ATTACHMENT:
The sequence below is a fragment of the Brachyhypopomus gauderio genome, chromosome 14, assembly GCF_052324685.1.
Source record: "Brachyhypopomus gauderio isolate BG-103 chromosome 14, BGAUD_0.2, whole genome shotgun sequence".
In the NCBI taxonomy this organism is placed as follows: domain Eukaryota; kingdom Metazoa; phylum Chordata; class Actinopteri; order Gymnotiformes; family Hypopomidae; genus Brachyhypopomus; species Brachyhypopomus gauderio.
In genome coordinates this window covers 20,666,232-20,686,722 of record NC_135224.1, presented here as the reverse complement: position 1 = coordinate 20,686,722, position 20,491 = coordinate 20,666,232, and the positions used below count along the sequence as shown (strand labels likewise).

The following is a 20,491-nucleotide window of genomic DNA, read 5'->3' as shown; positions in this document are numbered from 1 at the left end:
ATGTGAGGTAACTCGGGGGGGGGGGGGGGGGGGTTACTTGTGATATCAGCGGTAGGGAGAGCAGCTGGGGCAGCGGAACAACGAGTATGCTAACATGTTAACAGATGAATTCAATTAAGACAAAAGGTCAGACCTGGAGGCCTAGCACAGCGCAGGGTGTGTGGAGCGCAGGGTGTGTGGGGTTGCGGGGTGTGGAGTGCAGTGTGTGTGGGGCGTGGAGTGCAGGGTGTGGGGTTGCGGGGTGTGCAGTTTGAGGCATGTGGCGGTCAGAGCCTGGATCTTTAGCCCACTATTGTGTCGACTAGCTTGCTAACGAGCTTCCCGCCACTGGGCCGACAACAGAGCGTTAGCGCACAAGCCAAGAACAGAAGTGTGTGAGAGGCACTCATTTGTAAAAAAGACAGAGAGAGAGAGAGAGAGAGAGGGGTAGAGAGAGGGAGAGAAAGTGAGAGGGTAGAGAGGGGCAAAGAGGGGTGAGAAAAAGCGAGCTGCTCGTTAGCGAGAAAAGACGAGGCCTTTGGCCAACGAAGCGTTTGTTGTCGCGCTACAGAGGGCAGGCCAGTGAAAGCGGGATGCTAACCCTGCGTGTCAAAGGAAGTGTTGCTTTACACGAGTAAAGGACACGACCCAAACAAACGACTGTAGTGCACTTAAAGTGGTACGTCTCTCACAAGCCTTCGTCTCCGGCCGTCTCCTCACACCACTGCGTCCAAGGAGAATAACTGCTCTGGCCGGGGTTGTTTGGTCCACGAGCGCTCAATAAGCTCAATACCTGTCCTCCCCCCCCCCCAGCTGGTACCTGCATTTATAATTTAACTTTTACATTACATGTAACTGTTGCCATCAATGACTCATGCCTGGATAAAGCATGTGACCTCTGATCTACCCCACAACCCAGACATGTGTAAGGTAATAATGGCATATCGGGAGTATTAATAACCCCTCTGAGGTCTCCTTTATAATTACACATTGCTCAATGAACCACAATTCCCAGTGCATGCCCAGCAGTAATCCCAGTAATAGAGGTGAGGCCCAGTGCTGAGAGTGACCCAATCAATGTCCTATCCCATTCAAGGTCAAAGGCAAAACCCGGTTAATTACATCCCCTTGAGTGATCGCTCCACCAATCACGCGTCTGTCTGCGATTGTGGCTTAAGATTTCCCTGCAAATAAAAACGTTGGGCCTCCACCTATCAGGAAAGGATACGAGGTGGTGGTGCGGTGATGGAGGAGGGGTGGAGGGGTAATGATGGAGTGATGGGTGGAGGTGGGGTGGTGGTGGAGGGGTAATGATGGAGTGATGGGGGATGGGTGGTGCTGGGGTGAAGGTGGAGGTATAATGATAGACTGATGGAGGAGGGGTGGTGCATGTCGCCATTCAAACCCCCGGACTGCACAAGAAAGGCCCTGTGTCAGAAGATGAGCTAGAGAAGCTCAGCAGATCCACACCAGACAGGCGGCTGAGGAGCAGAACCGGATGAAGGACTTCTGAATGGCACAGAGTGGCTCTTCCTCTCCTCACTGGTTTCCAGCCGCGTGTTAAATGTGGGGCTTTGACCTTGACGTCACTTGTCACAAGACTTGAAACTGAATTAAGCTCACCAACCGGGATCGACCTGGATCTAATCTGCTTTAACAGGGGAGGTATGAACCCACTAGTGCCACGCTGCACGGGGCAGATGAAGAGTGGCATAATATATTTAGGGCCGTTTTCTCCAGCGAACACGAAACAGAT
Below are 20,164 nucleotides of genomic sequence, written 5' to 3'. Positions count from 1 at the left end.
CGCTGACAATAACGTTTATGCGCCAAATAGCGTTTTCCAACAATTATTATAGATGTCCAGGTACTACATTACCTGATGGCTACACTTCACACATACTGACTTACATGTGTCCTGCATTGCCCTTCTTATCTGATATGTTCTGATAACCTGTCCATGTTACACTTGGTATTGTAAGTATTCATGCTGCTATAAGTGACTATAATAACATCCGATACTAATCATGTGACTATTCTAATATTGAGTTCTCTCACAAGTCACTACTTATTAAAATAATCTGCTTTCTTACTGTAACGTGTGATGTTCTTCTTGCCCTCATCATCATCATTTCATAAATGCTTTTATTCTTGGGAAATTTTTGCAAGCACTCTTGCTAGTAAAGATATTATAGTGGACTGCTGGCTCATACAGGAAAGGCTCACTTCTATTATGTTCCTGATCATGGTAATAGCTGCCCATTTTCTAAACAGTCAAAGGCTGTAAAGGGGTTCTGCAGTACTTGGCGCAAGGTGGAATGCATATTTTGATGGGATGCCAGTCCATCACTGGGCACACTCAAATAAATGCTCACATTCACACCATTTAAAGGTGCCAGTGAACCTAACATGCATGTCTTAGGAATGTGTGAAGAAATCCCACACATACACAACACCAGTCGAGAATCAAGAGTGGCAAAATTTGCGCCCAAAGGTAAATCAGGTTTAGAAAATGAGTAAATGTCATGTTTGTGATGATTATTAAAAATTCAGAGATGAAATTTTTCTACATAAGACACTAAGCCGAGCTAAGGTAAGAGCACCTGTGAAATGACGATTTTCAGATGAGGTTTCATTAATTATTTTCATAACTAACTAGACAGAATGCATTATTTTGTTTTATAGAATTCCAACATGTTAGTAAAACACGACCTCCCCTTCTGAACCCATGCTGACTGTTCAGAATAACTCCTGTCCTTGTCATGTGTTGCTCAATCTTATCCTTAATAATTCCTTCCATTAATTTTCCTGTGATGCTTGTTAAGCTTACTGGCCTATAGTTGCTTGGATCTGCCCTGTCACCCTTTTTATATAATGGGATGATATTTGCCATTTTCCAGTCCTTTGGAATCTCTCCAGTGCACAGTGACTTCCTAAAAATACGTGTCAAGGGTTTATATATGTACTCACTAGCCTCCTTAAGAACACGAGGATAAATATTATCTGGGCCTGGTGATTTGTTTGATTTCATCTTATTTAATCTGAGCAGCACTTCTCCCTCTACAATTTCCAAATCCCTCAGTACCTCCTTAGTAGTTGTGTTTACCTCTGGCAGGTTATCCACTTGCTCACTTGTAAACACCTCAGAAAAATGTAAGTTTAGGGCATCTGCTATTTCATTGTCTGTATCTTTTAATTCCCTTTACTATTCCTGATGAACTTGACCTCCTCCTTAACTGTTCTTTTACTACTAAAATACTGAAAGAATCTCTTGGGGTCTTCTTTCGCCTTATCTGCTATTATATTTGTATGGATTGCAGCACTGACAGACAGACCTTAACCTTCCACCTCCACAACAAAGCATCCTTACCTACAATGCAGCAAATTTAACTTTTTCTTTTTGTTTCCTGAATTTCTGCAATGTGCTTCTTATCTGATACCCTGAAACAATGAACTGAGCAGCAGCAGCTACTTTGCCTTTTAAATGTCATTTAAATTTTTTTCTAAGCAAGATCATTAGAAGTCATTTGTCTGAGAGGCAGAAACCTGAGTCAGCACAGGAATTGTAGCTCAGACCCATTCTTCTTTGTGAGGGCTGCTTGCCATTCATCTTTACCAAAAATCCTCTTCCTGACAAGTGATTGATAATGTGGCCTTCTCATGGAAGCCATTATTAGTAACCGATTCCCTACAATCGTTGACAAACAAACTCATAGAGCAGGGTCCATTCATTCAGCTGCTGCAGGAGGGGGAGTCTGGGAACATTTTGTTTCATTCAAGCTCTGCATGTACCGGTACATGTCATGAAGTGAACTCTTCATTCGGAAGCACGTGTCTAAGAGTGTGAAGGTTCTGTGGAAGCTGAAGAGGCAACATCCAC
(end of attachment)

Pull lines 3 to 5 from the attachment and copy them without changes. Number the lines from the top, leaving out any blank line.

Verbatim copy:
In the NCBI taxonomy this organism is placed as follows: domain Eukaryota; kingdom Metazoa; phylum Chordata; class Actinopteri; order Gymnotiformes; family Hypopomidae; genus Brachyhypopomus; species Brachyhypopomus gauderio.
In genome coordinates this window covers 20,666,232-20,686,722 of record NC_135224.1, presented here as the reverse complement: position 1 = coordinate 20,686,722, position 20,491 = coordinate 20,666,232, and the positions used below count along the sequence as shown (strand labels likewise).

The following is a 20,491-nucleotide window of genomic DNA, read 5'->3' as shown; positions in this document are numbered from 1 at the left end: